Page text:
“Mum, you won’t believe how many kids dad has in the dinghy.”
Maia and I were putting the final touches on tidying the boat and putting out freshly made muffins and the last of our juice and fruit for our approaching guests. Evan had just dropped off another filled-to-overflowing dinghy load at Connect 4 and now our load of guests was approaching.
Dressed for play—and everyone much the same size and with the same haircuts--I found myself unsure just which children we had aboard. Maia seemed to know who everyone was though and happily took on the role of hostess—touring them through the boat and then offering up a morning snack.
We got them back to the beach in time to head to school and then we settled in for a visit with Lewa and her sister Vesi (who Maia loves). Lewa confirmed our understanding—the fundraiser for the school is so the kids can all attend for free. Typically parents have to pay for tuition, supplies and the uniforms. But in Gunu village the villagers decided to raise money together so that any child can attend elementary school and the kids from the other villages are even given a hot lunch.
|Connect 4 getting guests--Gunu Village in the background|
She explained it didn’t stay that simple in secondary school. In Secondary school the kids take exams—if they do well, then they can go to boarding school on the mainland. But it’s expensive and it means for each 14 week term they don’t see their families (the boat to and from Latoka is very expensive). Both Lewa and her brother Kelevi (pronounced Caleb) had the grades to go, but Kelevi missed his family too much to stay on the mainland.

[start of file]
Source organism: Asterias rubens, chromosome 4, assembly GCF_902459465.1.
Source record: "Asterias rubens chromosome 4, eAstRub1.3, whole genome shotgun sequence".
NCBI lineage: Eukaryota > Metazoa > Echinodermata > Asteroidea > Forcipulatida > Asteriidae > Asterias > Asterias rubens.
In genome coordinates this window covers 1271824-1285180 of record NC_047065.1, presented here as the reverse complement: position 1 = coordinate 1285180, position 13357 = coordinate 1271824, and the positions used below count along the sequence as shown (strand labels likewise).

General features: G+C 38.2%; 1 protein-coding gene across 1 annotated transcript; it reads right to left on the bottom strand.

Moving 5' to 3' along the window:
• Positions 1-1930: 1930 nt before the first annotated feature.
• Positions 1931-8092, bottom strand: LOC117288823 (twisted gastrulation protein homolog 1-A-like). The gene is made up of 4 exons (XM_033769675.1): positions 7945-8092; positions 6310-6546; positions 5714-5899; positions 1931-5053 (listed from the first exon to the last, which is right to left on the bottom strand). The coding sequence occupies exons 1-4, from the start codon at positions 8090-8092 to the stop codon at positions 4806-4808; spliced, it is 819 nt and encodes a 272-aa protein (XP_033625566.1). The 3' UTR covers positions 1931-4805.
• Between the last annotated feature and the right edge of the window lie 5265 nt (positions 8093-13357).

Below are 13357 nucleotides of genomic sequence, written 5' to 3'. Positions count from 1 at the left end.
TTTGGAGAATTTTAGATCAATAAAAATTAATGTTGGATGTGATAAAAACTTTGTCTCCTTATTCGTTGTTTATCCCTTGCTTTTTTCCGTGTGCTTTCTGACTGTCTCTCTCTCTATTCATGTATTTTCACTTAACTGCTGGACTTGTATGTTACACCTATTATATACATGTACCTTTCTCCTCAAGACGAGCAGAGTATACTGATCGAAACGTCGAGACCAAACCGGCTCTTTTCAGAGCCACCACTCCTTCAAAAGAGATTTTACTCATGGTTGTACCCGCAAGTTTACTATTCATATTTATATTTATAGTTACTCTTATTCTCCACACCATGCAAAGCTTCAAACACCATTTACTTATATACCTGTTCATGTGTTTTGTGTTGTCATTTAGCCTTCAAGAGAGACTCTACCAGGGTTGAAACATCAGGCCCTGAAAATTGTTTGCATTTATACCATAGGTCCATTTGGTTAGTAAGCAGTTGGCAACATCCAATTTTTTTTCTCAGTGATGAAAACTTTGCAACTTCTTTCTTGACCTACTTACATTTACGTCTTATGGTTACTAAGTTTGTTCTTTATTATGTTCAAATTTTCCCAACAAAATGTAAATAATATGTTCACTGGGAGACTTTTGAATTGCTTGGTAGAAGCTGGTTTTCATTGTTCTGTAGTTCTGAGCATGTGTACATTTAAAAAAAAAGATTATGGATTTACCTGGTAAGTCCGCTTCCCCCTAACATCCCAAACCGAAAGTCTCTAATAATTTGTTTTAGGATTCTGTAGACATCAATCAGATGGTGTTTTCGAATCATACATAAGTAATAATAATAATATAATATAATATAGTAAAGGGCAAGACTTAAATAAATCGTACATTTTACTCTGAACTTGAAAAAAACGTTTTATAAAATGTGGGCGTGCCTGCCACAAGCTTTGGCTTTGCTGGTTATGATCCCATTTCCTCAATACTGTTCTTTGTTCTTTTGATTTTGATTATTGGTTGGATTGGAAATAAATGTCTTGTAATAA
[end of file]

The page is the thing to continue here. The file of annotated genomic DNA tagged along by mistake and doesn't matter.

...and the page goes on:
Post Secondary school is an even more complex dream—but Lewa is approaching the end of her IT course. And when the school announces her program is back in session (the Post Secondary School buildings are so overused that programs have to take turns using the facilities) she’ll head back to Latoka. Her dream is to get a good job so that she can get as many children from her family through school as possible.
It seems like a huge burden for the ever-smiling 21-year-old and it made us wish we could have done more than just offer good wishes and a few things for the elementary school as we prepared to say goodbye.
On our final walk through the village I was amazed by what a big place in my heart had been given over to it in such a very few days. We said goodbye at the school—dropping off pictures we had printed and some blackboard chalk for Anna—the long-suffering teacher. And Maia was surrounded with hugging children.
Then we stopped in at Lewa’s house and tried not to cry as I put Tahitian pearls around her and Vesi’s necks. I knew everything else we gave them went to others who needed them more and I wanted these lovely girls to have something a bit special—just for themselves.
And then we said goodbye at Bill and Lucy’s house. They scoured their home for more to give us and we tried to steer them away from gifts and to goodbyes. But it seems in the Fijian culture the two are entwined.
And we sailed on.